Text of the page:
nothing else: It does encourage some women MKs from Meretz and Labor to arrive
for Rosh Hodesh prayers. This could almost be taken as a sign of the miraculous,
for these are not women who usually attend religious services, or at least
services without media coverage.
Unfortunately, I suspect the chance to
strike another blow at the haredim – the other – is too good to miss.
ultra-Orthodox are also not without blame. Those who hurled abuse and worse at
the WOW worshipers are clearly guilty of desecrating the holy site and religion
they profess to protect.
The one thing that does not happen at the mass
monthly services – on either side – is true prayer. The Rosh Hodesh run-in has
become so predictable that for those who truly want to pray without distraction,
the Western Wall is the last place they’d go. For all the talk of making the
Wall open to everyone, the main effect has been to drive people away and detract
from its sanctity.
Similarly, that thousands of haredim can mobilize
outside the local IDF recruitment offices, to protest plans to abolish the
almost wholesale conscription exemptions, is also curious.
But it is no
stranger than the inherent inconsistency in planning to cut the IDF’s budget and
the length of mandatory service because of the costs while discussing the mass
draft of thousands of recruits – many of whom would need to be paid the higher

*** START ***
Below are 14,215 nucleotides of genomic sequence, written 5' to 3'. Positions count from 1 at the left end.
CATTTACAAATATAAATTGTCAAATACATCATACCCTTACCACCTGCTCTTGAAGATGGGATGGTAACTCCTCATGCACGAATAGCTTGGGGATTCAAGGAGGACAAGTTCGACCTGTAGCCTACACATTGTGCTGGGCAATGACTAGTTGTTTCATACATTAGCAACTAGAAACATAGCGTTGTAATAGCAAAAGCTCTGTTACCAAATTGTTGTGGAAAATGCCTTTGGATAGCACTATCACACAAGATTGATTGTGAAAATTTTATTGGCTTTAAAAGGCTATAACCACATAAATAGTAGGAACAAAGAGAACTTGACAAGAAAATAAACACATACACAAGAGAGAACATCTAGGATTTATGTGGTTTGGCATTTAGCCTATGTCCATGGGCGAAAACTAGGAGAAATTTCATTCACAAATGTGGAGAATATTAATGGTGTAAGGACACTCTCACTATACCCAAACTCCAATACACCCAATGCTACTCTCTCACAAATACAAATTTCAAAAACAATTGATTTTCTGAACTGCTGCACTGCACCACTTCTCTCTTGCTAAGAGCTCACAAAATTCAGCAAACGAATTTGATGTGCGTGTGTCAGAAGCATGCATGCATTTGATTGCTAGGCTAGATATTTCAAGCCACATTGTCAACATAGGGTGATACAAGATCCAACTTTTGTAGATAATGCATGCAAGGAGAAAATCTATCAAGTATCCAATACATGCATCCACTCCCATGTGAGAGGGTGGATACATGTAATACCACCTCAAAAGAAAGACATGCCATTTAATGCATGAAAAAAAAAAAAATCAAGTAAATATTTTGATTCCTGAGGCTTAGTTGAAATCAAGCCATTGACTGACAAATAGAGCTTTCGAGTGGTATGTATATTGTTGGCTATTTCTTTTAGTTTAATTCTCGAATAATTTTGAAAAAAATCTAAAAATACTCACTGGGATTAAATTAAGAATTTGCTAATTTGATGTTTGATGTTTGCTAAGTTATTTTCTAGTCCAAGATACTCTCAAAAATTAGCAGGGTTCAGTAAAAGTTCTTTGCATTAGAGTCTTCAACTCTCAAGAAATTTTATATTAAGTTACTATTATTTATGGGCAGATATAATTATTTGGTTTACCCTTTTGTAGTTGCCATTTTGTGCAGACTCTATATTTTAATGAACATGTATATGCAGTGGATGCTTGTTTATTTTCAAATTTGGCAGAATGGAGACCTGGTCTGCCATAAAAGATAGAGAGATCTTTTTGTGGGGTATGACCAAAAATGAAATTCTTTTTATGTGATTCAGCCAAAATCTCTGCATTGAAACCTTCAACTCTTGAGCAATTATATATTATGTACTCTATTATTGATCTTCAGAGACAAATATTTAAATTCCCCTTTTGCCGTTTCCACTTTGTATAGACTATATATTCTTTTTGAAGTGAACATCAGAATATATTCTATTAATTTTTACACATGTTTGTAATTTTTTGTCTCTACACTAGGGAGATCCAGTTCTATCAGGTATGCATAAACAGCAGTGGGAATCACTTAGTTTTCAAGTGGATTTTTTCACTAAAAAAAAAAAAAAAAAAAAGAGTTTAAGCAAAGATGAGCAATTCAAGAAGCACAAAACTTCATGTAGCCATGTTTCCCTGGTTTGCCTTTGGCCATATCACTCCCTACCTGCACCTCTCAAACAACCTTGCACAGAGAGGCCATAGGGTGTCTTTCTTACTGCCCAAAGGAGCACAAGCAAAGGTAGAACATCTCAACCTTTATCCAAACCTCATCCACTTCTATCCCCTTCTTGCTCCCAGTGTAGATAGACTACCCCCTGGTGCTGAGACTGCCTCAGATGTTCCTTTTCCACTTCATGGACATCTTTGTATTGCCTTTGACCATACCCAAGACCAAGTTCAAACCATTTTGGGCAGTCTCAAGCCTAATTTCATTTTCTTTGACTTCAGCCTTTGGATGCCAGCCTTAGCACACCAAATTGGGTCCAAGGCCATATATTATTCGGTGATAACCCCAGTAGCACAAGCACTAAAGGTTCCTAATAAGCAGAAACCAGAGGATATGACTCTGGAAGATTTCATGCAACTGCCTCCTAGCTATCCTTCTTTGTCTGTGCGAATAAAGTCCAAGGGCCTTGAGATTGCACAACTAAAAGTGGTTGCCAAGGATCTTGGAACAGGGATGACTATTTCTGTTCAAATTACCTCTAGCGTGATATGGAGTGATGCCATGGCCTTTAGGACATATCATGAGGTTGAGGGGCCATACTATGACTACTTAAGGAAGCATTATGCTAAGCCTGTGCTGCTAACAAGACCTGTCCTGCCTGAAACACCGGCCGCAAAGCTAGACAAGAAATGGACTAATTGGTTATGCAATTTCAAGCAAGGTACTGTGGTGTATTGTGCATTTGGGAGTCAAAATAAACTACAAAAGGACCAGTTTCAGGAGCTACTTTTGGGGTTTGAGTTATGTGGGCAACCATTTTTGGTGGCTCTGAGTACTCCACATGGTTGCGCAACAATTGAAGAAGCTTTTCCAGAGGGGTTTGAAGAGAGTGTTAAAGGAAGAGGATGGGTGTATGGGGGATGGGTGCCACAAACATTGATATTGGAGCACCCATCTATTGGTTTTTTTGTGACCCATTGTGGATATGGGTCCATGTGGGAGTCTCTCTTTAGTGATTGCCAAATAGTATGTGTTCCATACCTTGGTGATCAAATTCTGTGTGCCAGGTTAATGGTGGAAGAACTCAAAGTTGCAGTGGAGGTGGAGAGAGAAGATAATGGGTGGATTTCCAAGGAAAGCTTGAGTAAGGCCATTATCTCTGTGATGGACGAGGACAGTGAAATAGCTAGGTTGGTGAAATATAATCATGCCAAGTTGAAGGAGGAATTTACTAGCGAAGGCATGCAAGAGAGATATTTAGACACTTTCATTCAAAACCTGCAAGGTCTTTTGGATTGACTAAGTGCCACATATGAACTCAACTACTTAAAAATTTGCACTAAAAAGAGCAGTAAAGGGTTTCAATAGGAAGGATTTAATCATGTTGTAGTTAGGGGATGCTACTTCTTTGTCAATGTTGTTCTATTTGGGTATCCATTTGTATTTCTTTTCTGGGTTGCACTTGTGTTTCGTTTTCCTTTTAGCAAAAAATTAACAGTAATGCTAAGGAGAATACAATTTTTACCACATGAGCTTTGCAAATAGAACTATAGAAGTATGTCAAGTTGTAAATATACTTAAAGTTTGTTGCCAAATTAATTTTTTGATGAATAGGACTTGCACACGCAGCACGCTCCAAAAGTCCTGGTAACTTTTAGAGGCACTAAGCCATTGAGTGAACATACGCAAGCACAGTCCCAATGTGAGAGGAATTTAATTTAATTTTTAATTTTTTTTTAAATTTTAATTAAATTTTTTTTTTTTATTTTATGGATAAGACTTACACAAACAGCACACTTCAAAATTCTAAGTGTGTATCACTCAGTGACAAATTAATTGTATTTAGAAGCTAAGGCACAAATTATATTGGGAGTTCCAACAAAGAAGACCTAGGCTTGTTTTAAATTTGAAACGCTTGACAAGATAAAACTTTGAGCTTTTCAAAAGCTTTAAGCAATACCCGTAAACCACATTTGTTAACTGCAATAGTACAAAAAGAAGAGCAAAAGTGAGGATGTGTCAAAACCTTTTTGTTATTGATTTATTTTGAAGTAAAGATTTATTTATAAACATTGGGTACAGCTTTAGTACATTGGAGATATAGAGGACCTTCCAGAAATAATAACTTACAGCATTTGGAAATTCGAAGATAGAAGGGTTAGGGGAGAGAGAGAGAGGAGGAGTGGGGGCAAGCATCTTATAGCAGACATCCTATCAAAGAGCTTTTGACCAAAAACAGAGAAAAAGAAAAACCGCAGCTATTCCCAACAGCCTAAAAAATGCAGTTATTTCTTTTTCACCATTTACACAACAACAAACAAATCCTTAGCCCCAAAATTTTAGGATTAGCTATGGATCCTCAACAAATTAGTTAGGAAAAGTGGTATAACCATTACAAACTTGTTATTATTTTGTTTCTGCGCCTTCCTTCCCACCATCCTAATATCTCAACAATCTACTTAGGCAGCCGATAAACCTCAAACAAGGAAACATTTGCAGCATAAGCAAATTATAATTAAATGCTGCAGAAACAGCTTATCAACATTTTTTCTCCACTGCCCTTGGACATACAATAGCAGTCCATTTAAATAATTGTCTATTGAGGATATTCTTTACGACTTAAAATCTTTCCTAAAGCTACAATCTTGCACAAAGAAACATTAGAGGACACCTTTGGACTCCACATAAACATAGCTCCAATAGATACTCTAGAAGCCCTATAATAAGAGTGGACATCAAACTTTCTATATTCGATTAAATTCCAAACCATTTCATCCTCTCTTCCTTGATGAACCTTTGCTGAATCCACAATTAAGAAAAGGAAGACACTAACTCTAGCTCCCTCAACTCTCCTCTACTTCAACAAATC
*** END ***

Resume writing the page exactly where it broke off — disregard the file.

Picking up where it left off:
wages earned by married men and fathers.
There were other puzzlements
this week, too.
As the tension increased on the northern border, with
Bashar Assad’s forces occasionally firing on Israeli soldiers – to serve his own
needs in his civil war – Israel continued with its export of apples grown by
Druse residents of the Golan to Syria.
Israeli doctors, meanwhile, are
treating Syrian wounded, and earlier this month, as part of the Save a Child’s
Heart project, performed cardiac surgery on a four-year-old girl whose family
had fled Syria for Jordan.
While the surgeons fought for the life of the
girl (whose name cannot be published for fear that she will be harmed by her
compatriots), Israel continued to battle the allegations of apartheid. A
The country’s growing financial problems also continue to
make headlines. Here, the writing on the wall should read: Mind the growing
There is a built-in perplexity in the national budget proposals. If
taxes and the costs of basic services go up, people will, as much as possible,
stop spending. This is not the way to help the economy grow. On the
In an excruciatingly painful incident this week, Israelis – who
are used to war and terror – discovered something worse: a lone gunman’s rampage
which took the lives of four random victims.
To place the blame for
Itamar Alon’s shooting spree at a bank in Beersheba on his economic woes is a
form of exploitation. Many, many ordinary citizens struggling to make ends meet
are angered at the tycoons who metaphorically make a killing but fail to pay
their debts. It doesn’t lead them to murder.
As I wrote last year, Moshe
Silman, who self-immolated at a social protest, should not be considered a
martyr for killing himself, and Alon should not be considered a victim of the
The shoot-out seemed so American, said Israelis.
Americans receive a narrow picture of life in Israel, so our prism of life
overseas is similarly distorted.
As the art students Gibson and Zakin
discovered, some passersby smiled when they saw something so “foreign” in the
center of Jerusalem, others simply stared and didn’t understand what it was
Mind the gap, indeed. And feel free to join me – wherever
you are – in the chorus of “Getting to know you.”
The writer is the
editor of The International Jerusalem Post.